This generation is apathetic to MLK’s dream

As I celebrate Martin Luther King Jr. Day, I reflect on the many things King did during the civil rights movement and the many speeches that inspired not only African-Americans but also Americans all over to end segregation.

King fought for our collective freedom for a number of years until it eventually killed him in the process.

As I reflect upon the many things he did so we could enjoy the same opportunities as everyone else, I can’t help but feel saddened by how only a few seem to take advantage of it. I say this while staring at an unnamed club flier with King’s head placed on someone else’s body, gripping money in one hand and surrounded by scantily dressed women.

Is this how we appreciate the sacrifices of those before us? What happened to the dream that King and our predecessors fought so hard to obtain? As I look at my fellow African-Americans, I am oftentimes disheartened to see how easily we forget the struggle of those before us for the sake of attaining something as simple and trivial as money, sex and other material things. I literally watch as we fight and kill each other over simple arguments on World Star Hip-Hop, which is encouraging it instead of trying to stop it.

I frown as I find my generation becomes less and less aware of what goes on in the news, and though it’s hurtful to see, it is impossible to ignore. We’re killing the dream with unashamed ignorance.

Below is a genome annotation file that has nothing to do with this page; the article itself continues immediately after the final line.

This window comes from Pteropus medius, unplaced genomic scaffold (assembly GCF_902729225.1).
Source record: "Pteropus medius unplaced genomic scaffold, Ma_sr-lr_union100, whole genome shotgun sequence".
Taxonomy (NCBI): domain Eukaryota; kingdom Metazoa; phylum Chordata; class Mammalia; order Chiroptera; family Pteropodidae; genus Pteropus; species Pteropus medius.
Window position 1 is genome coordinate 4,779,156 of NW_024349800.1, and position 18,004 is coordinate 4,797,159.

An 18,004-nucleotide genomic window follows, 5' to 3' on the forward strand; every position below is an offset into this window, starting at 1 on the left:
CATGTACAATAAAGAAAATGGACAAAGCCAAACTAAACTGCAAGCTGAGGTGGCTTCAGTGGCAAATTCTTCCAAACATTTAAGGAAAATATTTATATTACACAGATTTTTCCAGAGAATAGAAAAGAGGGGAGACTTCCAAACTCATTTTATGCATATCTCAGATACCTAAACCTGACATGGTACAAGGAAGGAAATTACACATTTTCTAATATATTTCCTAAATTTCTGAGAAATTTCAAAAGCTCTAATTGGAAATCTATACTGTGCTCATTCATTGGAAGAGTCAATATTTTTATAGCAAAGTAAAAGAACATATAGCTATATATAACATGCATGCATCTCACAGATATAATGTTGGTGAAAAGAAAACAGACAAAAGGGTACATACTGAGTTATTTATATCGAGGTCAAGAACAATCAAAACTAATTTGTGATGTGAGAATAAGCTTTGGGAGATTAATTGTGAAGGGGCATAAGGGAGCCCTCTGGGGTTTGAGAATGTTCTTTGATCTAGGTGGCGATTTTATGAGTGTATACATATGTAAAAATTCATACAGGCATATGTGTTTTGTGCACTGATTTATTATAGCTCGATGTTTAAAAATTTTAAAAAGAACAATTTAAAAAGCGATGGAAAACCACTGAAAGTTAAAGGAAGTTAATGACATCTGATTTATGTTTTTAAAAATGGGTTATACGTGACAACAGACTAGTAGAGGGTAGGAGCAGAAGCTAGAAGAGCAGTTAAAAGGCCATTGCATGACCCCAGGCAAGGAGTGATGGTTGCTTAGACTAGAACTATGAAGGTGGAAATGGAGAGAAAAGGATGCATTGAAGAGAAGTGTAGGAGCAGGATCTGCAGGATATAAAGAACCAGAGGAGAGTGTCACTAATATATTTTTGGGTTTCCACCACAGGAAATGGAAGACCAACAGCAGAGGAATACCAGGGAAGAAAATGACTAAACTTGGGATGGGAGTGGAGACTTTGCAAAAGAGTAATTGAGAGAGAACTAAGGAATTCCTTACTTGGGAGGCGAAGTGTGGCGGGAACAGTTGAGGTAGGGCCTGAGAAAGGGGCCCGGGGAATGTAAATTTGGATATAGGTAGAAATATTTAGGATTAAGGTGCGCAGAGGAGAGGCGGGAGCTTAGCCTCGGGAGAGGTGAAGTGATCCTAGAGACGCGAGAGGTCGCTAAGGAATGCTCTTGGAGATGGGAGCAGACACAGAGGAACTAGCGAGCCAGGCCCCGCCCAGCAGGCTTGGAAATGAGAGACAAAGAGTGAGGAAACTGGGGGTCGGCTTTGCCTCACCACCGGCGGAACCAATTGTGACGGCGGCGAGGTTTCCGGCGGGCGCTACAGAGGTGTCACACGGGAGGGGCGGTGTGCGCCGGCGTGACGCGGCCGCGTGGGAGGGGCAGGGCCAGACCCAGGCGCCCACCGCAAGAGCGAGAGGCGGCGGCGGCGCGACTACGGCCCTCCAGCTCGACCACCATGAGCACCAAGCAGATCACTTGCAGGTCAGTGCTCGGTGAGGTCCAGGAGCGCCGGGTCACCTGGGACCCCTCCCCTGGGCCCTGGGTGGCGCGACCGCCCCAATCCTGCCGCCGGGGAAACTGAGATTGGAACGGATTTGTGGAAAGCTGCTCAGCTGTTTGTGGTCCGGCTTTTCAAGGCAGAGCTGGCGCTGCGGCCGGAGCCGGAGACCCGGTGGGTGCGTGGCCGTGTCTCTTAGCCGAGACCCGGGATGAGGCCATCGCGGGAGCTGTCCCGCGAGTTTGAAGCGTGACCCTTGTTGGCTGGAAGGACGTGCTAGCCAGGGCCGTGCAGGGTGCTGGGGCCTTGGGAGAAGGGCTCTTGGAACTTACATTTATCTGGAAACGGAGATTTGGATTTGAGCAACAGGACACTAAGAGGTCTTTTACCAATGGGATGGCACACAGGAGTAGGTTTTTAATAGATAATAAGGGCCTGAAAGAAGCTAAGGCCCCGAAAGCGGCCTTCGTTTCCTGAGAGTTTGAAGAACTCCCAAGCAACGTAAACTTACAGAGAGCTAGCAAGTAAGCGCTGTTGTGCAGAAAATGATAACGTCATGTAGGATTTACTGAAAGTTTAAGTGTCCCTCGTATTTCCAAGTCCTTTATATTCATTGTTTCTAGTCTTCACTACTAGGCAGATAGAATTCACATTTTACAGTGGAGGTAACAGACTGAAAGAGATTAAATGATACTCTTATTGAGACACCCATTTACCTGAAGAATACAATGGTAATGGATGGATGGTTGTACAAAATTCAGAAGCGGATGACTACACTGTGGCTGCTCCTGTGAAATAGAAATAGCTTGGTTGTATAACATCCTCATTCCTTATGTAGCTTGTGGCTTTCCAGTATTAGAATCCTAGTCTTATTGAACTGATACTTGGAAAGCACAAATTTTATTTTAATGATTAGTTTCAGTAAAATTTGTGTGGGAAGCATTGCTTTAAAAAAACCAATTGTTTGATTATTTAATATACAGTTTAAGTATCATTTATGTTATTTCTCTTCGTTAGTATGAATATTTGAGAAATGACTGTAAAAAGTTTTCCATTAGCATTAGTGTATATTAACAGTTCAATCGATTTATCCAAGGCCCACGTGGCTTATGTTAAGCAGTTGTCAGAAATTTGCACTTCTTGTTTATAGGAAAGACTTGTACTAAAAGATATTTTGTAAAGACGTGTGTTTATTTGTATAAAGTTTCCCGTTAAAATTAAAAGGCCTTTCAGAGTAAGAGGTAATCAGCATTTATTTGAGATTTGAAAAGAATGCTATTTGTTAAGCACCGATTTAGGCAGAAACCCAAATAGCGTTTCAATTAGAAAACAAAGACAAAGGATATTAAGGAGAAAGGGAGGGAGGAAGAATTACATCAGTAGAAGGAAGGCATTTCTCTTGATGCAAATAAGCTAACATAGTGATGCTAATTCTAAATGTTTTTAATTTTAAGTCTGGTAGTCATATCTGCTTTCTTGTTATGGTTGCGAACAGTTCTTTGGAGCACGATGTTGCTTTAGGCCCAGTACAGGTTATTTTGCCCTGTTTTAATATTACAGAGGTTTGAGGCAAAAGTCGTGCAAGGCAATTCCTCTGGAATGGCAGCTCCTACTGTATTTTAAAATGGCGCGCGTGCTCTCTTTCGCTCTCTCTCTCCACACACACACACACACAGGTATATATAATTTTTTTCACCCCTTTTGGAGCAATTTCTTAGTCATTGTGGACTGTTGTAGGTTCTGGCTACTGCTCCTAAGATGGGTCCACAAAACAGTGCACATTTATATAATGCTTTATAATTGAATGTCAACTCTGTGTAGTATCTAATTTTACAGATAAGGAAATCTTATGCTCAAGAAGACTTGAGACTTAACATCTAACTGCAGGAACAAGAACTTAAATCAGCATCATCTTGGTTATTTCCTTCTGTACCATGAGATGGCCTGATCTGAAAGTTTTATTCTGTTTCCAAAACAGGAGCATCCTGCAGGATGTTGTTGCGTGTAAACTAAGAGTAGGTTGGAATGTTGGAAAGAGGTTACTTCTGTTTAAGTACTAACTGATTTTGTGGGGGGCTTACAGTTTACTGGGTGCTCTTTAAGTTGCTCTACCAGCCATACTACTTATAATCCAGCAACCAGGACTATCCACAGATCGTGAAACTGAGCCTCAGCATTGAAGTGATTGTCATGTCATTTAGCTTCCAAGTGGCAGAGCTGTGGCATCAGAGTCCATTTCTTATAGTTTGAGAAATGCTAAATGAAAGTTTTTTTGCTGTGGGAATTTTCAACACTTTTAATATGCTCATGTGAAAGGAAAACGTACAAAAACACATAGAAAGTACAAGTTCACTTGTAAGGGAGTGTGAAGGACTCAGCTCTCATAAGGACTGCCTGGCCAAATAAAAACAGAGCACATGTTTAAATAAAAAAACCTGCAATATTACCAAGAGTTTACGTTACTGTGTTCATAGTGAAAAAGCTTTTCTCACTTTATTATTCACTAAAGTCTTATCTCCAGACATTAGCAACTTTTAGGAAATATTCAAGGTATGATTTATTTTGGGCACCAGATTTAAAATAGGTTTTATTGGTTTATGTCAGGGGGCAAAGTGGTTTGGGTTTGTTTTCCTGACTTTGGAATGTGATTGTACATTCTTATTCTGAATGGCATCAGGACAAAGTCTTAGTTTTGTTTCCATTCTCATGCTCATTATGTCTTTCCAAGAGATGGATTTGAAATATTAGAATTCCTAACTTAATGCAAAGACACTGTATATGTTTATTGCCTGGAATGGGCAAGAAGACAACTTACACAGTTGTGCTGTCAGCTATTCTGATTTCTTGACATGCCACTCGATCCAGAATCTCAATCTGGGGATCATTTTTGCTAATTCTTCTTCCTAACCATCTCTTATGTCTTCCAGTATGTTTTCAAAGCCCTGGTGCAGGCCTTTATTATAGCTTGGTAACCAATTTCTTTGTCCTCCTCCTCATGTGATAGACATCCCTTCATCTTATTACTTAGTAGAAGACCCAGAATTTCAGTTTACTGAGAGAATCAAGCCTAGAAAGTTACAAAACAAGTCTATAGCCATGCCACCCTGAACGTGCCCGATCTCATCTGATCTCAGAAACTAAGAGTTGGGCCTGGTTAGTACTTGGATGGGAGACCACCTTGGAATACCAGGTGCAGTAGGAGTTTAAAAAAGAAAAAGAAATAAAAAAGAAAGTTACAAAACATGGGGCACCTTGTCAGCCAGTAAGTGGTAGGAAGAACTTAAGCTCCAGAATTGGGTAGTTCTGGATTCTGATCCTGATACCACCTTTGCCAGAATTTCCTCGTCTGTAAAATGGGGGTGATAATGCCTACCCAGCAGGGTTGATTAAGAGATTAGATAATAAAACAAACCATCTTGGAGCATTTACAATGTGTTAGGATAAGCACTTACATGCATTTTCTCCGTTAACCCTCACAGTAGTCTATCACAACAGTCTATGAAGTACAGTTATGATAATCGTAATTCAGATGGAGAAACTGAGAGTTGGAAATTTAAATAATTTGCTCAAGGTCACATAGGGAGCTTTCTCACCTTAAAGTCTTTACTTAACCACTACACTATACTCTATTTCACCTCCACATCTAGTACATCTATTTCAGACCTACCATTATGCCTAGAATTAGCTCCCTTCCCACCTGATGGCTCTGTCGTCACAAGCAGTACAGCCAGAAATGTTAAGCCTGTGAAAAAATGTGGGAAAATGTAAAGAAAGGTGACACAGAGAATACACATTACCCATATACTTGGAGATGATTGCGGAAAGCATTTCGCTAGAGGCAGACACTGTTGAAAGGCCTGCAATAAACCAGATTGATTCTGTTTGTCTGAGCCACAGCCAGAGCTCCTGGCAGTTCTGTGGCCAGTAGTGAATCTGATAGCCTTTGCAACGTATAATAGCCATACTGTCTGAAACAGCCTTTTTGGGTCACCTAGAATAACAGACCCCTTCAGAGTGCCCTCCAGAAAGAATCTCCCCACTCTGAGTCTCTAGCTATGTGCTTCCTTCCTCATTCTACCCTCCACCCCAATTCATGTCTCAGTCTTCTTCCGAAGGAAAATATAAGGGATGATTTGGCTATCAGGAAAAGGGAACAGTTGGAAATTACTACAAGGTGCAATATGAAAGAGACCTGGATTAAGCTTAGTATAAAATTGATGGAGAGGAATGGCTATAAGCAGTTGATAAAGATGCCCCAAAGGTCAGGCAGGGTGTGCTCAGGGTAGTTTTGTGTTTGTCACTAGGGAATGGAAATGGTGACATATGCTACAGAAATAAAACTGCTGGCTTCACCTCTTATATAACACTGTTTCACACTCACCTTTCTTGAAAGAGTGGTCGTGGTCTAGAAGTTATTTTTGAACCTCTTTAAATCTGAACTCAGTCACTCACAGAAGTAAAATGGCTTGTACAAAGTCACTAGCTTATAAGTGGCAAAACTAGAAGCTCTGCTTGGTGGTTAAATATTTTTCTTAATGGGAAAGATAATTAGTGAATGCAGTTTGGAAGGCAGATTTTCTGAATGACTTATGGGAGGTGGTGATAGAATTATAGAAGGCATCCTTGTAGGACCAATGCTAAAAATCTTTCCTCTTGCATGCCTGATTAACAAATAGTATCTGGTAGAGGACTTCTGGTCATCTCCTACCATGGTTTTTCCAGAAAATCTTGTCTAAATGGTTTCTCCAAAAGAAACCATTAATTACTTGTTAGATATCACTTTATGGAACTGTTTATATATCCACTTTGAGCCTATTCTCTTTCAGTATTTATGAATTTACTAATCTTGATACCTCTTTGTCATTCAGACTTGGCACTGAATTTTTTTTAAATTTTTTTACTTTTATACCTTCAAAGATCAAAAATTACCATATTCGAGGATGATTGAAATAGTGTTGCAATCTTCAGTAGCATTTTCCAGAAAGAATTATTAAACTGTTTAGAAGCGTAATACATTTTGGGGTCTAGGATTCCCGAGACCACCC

I feel this unappreciative attitude stems from the fact that many of us live in the age where we are pretty well off. We get what we want. We can go where we wish, drink where we want and eat at any restaurant we please, whereas back in the day, that wasn’t the case.

I grew up hearing stories of my father as a child. He’d tell me that he couldn’t use the public bathrooms or restaurants so his father packed lunches for them on road trips in the South. I heard stories of how my grandmother couldn’t go to school because it was miles and miles away and only the white kids could ride the school bus.

Because we’ve never personally gone through the same struggle, many of us don’t appreciate how blessed we are to have the resources we do. Don’t get me wrong, I don’t believe that you must go through the same struggle as others in order to appreciate what we have, but I do believe in order to move forward we must look back and see how far we’ve come, which leads to an entirely different problem.

Many of us no longer have any knowledge of our heritage anymore. Even with a month set aside to find new knowledge of our culture, we carry on as if it’s just another day because to us, it really is. The whole month goes by and we revisit the same important figures and claim we’ve learned something new when we’ve yet to explore any deeper.

How can this problem in the African-American community be solved with so much damage done? How might we be able to reverse this process of self-sabotage? The answer is simple. Become acquainted with your historical background so that you may teach others of how far we have come as a people. Open up the history books and read of our ancestors who sacrificed so much so that we could get a higher education and make something of ourselves. We are more than what World Star Hip-Hop and society perceives us to be.